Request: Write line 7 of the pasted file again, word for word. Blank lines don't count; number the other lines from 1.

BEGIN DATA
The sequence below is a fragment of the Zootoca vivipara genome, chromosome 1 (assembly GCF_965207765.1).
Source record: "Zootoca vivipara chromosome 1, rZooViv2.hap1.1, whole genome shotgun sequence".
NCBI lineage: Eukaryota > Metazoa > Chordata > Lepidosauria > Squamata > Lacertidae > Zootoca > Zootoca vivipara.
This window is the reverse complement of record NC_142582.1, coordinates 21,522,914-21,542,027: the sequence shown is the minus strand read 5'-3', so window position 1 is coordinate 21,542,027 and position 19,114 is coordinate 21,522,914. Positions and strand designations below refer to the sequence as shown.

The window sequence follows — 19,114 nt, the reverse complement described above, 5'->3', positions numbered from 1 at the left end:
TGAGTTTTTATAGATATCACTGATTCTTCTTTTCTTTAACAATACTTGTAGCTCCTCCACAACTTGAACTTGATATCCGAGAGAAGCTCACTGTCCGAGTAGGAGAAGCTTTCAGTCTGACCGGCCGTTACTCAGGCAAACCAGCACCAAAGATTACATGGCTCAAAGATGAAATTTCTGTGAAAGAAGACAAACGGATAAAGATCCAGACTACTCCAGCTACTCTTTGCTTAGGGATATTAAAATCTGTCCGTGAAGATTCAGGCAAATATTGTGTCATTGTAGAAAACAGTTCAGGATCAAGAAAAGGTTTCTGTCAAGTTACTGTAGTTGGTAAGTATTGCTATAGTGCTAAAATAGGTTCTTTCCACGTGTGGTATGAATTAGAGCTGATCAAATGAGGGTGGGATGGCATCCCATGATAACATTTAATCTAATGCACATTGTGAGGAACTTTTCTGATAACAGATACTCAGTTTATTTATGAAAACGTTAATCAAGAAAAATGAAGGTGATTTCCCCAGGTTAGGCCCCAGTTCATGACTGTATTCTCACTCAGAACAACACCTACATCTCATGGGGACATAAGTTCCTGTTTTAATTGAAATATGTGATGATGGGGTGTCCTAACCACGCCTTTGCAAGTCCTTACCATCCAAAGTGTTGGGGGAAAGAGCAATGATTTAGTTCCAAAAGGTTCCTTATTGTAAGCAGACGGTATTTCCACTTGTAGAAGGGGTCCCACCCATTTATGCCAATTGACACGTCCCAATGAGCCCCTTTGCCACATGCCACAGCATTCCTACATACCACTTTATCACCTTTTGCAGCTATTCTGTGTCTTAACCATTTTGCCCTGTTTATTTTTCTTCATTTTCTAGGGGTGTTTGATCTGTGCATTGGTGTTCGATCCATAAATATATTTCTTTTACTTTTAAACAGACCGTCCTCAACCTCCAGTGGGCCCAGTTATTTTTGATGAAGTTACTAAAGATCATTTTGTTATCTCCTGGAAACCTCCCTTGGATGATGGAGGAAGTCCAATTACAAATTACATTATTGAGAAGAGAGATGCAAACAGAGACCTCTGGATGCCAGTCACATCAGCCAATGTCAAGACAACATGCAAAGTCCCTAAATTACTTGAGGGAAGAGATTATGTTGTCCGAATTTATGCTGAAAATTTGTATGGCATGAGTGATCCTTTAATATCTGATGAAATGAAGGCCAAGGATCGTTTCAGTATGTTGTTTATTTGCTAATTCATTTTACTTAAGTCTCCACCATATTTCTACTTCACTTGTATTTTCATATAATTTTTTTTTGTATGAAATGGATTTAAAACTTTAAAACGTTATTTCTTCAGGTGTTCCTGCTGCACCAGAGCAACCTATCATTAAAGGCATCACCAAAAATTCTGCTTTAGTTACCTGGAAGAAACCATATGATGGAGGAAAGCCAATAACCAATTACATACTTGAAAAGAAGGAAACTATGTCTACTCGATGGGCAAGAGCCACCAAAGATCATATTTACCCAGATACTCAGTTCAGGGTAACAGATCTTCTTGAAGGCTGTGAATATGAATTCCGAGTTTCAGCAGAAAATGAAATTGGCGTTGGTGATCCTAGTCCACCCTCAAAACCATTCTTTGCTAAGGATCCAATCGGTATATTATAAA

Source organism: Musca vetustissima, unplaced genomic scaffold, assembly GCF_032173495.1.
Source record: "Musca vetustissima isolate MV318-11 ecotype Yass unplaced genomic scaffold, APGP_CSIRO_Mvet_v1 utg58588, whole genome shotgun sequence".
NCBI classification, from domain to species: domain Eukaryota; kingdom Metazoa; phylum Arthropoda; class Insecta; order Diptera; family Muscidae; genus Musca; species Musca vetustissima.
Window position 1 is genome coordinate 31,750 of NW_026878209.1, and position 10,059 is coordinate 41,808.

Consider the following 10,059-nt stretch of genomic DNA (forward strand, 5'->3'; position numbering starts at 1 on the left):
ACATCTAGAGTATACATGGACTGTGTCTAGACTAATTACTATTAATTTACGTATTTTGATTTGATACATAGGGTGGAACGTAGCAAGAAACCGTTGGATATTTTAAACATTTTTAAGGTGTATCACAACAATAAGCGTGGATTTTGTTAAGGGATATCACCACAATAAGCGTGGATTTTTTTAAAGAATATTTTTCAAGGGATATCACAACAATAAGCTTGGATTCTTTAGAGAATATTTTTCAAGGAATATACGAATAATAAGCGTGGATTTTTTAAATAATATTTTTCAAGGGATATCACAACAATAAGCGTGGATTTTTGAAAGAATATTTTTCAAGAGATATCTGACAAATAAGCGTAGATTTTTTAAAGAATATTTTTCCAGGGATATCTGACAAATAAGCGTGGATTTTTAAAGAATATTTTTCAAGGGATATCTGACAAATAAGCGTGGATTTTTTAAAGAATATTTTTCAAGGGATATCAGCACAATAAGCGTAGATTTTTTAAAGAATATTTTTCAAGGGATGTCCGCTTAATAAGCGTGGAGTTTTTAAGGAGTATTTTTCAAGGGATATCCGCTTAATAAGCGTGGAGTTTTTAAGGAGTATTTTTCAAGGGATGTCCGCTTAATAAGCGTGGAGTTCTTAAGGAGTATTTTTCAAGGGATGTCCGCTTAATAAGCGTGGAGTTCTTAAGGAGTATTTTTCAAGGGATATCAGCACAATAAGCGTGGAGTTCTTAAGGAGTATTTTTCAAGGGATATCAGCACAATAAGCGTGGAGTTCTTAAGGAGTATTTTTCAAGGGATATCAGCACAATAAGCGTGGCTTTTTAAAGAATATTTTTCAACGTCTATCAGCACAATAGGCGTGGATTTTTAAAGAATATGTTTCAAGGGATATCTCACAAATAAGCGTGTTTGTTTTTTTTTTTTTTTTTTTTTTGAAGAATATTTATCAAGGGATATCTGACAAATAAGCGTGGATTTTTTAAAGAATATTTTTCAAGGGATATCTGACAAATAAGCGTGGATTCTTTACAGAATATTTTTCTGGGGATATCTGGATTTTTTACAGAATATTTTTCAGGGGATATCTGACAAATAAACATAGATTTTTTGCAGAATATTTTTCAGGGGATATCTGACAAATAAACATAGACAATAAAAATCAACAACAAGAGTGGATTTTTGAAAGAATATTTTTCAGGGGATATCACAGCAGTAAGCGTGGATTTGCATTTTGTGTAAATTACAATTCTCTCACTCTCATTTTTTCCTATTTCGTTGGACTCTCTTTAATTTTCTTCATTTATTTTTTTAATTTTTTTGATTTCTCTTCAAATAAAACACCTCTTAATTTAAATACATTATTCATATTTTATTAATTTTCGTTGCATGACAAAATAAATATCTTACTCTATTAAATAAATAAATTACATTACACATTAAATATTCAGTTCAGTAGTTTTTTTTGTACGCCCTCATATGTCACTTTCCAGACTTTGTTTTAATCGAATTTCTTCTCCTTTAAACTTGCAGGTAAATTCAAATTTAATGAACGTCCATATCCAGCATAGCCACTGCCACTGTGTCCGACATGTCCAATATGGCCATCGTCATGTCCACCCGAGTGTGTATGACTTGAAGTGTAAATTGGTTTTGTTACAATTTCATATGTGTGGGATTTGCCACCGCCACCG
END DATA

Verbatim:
Source organism: Musca vetustissima, unplaced genomic scaffold, assembly GCF_032173495.1.